Are you a fan of craft beer? You may think that the trend towards craft beer is a good thing for the beer industry, but corporate breweries are increasingly introducing faux-craft brands, to the consternation of many beer connoisseurs. Is faux-craft a foe or is the "craft" movement strong enough to withstand the influx of corporate-made products? Read on to find out.
As the American craft beer industry continues to expand, ever-more complicated interpretations of styles, ingredients, and techniques have taken the market by storm. But as uniquely crafted beers have risen to the top of the charts, the need for ever-more diverse options has only grown. In response to the American palate’s sweeping shift away from fizzy, lifeless beers, many corporate breweries have hastily embraced faux-craft brands.
What exactly is faux-craft beer? It’s a sort of not-quite-literal interpretation of what real craft breweries attempt to do. It’s usually easy to spot if you know what to look for, as the flavors and ingredients are often quite different from what’s found in a real craft beer. That’s not to say that a good faux-craft brewery doesn’t exist, but it’s important to be aware of the potential differences.
Simply put, faux-craft beers are mass-produced by corporate brewers who strive to mimic the taste and flavor of true craft beers. Although the definition of a “real craft beer” can vary (some include breweries as small as five barrels or 500 gallons of beer sold while others might include breweries that produce thousands of barrels yearly), most agree that something lower alcohol, more flavorful, and more interesting than the typical mass-market beers should fit the bill. In fact, the Brewers Association has established guidelines for craft beer that help to distinguish a true craft beer from a faux craft beer.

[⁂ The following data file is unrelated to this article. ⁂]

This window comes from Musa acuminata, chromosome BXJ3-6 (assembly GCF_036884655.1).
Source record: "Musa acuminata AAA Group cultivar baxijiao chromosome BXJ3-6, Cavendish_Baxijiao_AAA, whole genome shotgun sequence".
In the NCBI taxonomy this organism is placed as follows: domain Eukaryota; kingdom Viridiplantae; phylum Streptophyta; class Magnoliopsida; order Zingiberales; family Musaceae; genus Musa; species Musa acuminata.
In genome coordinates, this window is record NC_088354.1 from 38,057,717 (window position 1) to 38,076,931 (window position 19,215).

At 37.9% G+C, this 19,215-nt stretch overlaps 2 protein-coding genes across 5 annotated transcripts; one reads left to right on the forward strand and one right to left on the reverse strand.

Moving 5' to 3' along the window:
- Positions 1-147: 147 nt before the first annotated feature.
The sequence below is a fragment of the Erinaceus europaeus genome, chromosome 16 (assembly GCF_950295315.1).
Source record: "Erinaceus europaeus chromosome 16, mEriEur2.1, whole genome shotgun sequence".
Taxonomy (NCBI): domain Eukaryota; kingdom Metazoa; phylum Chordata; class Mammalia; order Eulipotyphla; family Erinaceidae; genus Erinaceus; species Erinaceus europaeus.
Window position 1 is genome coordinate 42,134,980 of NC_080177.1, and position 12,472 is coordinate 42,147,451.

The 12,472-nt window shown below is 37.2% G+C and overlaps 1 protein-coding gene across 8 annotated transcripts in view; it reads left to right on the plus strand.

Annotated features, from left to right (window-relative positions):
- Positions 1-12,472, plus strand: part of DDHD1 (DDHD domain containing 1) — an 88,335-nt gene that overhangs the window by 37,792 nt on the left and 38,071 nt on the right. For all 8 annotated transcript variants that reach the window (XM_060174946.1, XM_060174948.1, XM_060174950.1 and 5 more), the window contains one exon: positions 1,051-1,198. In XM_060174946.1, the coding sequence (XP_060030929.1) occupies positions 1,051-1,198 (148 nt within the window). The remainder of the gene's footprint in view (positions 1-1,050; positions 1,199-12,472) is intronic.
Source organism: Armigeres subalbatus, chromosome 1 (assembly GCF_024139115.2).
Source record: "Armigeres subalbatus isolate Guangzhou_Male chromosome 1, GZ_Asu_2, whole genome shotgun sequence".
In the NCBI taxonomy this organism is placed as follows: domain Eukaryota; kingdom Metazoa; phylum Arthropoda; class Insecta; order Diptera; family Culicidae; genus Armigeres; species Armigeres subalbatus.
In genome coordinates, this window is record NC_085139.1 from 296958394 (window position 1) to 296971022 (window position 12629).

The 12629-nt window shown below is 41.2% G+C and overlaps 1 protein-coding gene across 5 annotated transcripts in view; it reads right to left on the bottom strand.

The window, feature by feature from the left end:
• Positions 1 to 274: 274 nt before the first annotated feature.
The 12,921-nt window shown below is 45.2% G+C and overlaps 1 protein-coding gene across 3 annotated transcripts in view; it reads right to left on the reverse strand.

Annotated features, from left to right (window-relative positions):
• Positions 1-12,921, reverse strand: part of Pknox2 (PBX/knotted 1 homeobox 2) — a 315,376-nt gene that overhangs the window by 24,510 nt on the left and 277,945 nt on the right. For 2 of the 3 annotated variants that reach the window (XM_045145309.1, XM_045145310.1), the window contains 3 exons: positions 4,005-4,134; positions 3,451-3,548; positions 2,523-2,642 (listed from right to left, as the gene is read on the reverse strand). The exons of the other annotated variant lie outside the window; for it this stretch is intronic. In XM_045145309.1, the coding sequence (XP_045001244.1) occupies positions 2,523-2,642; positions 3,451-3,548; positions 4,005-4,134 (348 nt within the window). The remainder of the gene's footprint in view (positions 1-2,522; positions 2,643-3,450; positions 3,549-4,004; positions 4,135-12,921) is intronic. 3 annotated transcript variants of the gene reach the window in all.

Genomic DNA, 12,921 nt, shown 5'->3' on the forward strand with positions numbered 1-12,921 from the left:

Faux-craft beers can be touch to spot if you don’t know what to look for, but there’s one surefire way to determine whether a beer is craft or faux-craft: the ingredients. Nearly all faux-craft beers are made from proprietary recipes that are derived from industrialized, mass-produced ingredients. This means that while the taste of a faux-craft beer might ape that of a true craft beer, the ingredients have been stripped of the unique flavors that truly set a craft beer apart.
The flavor of a faux-craft beer will also be shallow and uninteresting when compared to its craft counterparts. The ingredients used in a craft beer are often carefully selected to bring out specific characteristics and flavors, while the ingredients in a faux-craft beer are often chosen because they’re cheap and easy to work with. This can lead to a flat, flavorless beer that won’t excite many craft beer drinkers.
Spotting a faux-craft beer can be challenging, but here are a few tips that can help:
If all else fails, turning to trusted beer authorities or websites can help you determine whether a particular beer is craft or faux-craft. Most beer websites will clearly label the beers that are brewed “in-house.” This usually means that the beer was brewed on-site using the brewery’s own recipes, and therefore can be considered “craft.”
Despite the differences between faux-craft and true craft beer, some faux-craft beers deserve a chance. While it’s easy to write off all faux-craft beers as dull, flavorless affairs, there’s a possibility that you may stumble across a surprisingly good faux-craft beer. It’s important, however, to remember that faux-craft beers don’t live up to what real craft brewers are aiming for, at least in terms of flavor, ingredients, and character. If you’re looking for something truly special, you’ll